Author(s): Berg G, Kohlmeier L, Brenner H
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Abstract OBJECTIVE: Antioxidants, in particular carotenoids, may influence the risk for cardiovascular disease. This study investigates the influence of oral contraceptives (OC) on the serum concentration of beta-carotene, which may in turn affect the risk of cardiovascular diseases due to its antioxidative impact. DESIGN: Cross-sectional epidemiologic study. Examinations included a detailed questionnaire on medical history and lifestyle factors, a 7 day food record, and blood samples. SETTING: National health and nutrition survey among healthy people living in private homes in West Germany in 1987-1988. SUBJECTS: Nonpregnant and nonlactating women aged 18-44 (n = 610). RESULTS: Overall, the use of OC was negatively associated with serum beta-carotene concentration in bi- and multivariable analyses after adjustment for age, smoking, alcohol consumption, dietary intake of beta-carotene, use of vitamin supplements, body mass index, pregnancies, and serum concentrations of total triglyceride and cholesterol. A strong interaction between OC use and age on beta-carotene concentration was observed. While no relationship between OC use and serum beta-carotene was seen in the youngest age-group (18-24 y), there was a modest but significant negative association between OC use and beta-carotene levels among 25-34 y old women. The use of OC was associated with a strong decrease in beta-carotene levels among 35-44 y old women. The interaction between OC use and age could partly be explained by age dependent use of OC with higher estrogen content. CONCLUSIONS: OC use seems to be strongly related to serum beta-carotene levels, particularly among women above the age of 35. Further studies are needed to clarify the underlying mechanisms of this association and its implications for health risks of OC use. PIP: Beta-carotene, a provitamin with antioxidant effects, may substantially reduce the risk of coronary artery disease and acute myocardial infarction. A cross-sectional epidemiologic study involving 610 West German women 18-44 years of age indicates that oral contraceptive (OC) use has a negative impact on serum levels of beta-carotene. 195 respondents (32\%) were current OC users, 322 (53\%) were past users, and 91 (15\%) had never used OCs. Median serum beta-carotene levels were significantly lower in current OC users (25.1 mcg/dl) than in past (32.5 mcg/dl) and never users (31.2 mcg/dl). The percentage of women with beta-carotene levels below the desirable value of 21.5 mcg/dl was significantly higher in the current OC use group (34\%) than in the 2 other groups combined (21\%), yielding an overall odds ratio (OR) of 1.9 (95\% confidence interval, 1.3-2.8). The strength of the association between OC use and decreased beta-carotene increased with age (OR of 1.5 for women 18-24 years, 1.9 for those 25-34 years, and 3.4 for 35-44-year old women). In addition, the decrease of beta-carotene was larger for OCs containing 50 mcg of ethinyl estradiol than for low-dose formulations. Also observed were significant associations between serum beta-carotene levels and smoking, alcohol intake, body mass index, triglycerides, nutrient intake, and total cholesterol levels. Although further studies are required to identify the mechanisms underlying the OC-beta-carotene association and define its implications for women's health, OC users should be advised to consume vegetables rich in beta-carotene.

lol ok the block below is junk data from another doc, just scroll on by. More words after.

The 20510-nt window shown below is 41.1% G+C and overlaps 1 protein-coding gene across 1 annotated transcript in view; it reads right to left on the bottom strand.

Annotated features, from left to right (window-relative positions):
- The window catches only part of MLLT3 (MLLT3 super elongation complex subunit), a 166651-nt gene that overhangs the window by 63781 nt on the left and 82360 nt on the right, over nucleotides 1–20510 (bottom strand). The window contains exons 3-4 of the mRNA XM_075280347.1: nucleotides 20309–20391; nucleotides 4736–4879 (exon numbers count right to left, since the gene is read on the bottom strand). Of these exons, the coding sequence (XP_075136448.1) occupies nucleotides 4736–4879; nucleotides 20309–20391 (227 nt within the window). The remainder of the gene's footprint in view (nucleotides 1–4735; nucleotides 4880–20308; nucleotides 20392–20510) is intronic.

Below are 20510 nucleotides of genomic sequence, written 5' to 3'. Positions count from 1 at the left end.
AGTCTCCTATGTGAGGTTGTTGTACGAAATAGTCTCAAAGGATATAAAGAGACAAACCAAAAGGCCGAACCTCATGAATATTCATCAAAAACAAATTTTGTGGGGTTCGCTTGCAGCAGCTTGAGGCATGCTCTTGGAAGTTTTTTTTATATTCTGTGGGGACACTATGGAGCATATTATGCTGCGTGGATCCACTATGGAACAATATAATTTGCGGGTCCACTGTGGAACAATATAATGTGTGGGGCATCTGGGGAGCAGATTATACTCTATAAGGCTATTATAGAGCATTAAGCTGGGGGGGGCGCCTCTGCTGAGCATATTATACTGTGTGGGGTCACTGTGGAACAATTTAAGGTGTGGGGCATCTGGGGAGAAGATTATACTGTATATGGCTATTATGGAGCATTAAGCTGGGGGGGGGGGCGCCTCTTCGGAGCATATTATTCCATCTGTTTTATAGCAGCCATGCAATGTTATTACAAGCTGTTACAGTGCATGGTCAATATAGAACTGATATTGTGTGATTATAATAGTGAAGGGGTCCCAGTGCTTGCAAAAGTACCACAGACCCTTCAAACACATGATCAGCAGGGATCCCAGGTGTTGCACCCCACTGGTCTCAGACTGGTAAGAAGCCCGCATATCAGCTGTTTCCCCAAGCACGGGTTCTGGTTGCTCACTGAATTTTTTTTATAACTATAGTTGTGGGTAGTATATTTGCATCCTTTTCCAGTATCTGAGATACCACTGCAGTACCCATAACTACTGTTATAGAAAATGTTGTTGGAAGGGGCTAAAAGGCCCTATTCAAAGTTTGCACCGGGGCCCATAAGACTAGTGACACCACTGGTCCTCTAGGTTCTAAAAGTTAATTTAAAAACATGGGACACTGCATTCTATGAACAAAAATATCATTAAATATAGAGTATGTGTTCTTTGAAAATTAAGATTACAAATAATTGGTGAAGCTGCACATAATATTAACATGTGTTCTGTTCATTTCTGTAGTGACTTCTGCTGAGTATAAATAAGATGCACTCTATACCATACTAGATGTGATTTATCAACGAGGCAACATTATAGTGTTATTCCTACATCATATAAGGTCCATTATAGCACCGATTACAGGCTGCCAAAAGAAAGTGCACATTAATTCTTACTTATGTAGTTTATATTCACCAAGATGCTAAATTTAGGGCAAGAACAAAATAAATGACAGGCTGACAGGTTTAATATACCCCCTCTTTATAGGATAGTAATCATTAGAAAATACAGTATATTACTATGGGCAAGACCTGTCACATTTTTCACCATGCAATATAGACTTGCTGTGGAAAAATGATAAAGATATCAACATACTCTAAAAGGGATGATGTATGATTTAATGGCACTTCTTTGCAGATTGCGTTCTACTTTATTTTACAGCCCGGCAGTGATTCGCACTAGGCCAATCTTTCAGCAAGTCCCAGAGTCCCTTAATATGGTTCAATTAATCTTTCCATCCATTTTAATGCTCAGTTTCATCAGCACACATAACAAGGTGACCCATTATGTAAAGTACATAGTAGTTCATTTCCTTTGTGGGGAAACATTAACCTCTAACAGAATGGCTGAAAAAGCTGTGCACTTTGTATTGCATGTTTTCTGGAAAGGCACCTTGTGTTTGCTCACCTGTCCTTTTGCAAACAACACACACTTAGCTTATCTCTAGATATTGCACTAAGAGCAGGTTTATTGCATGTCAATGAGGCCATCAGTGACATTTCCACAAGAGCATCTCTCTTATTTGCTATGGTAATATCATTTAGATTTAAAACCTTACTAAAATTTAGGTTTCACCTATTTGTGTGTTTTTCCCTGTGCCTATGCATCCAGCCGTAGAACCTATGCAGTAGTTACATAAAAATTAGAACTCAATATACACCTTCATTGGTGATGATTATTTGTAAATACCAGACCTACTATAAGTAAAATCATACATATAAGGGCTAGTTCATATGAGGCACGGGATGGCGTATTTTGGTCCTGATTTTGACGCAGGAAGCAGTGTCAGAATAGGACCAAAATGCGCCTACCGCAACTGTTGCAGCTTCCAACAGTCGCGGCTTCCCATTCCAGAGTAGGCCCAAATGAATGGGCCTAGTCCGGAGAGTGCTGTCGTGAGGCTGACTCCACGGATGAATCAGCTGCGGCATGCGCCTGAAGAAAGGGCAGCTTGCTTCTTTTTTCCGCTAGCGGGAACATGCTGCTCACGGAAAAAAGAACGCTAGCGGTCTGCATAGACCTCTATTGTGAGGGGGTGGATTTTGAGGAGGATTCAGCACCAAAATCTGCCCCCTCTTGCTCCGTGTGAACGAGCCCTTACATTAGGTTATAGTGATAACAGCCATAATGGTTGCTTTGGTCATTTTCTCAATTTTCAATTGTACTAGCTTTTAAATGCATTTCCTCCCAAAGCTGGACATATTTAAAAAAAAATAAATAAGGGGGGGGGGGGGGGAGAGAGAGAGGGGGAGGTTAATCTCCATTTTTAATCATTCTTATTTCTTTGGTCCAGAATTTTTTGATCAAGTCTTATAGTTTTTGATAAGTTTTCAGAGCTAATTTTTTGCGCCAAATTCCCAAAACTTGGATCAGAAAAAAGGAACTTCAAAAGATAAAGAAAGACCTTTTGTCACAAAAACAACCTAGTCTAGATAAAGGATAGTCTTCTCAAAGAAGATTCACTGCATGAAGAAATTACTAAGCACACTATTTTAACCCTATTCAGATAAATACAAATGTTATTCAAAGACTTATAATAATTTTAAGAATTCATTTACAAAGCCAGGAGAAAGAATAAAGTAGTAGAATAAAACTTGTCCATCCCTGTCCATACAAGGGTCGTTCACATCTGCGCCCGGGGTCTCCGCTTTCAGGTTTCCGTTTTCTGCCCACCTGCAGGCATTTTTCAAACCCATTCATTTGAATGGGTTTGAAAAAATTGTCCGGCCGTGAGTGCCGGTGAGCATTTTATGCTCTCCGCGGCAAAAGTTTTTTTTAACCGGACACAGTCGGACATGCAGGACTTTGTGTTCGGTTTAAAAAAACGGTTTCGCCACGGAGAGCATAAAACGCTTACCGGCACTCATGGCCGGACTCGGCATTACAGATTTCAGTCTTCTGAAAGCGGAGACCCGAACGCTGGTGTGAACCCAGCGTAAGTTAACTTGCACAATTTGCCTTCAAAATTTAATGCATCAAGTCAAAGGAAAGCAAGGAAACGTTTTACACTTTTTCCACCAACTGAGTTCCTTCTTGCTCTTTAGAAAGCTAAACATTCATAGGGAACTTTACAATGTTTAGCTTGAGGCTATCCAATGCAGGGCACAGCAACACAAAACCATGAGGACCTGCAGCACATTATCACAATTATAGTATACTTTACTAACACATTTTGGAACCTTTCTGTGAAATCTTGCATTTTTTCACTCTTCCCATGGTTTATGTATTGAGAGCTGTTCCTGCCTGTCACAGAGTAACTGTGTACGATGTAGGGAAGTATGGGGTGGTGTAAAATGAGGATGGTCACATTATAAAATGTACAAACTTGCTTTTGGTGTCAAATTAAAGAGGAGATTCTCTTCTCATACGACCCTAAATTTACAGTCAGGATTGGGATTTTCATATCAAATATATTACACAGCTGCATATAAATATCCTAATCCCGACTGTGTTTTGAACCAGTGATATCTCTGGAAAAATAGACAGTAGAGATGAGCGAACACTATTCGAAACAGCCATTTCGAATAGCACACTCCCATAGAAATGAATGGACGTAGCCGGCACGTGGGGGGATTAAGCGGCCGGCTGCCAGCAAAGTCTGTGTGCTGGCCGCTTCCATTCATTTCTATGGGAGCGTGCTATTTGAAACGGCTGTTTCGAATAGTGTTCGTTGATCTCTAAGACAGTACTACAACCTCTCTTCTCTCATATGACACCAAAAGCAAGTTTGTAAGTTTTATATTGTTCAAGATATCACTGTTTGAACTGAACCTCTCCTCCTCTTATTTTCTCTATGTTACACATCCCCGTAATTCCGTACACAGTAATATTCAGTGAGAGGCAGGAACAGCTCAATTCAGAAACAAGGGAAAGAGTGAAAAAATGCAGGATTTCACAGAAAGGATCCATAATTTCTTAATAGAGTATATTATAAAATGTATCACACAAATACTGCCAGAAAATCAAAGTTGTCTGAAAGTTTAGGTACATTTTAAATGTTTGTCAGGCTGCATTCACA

This article was published in Eur J Clin Nutr
and referenced in Primary Healthcare: Open Access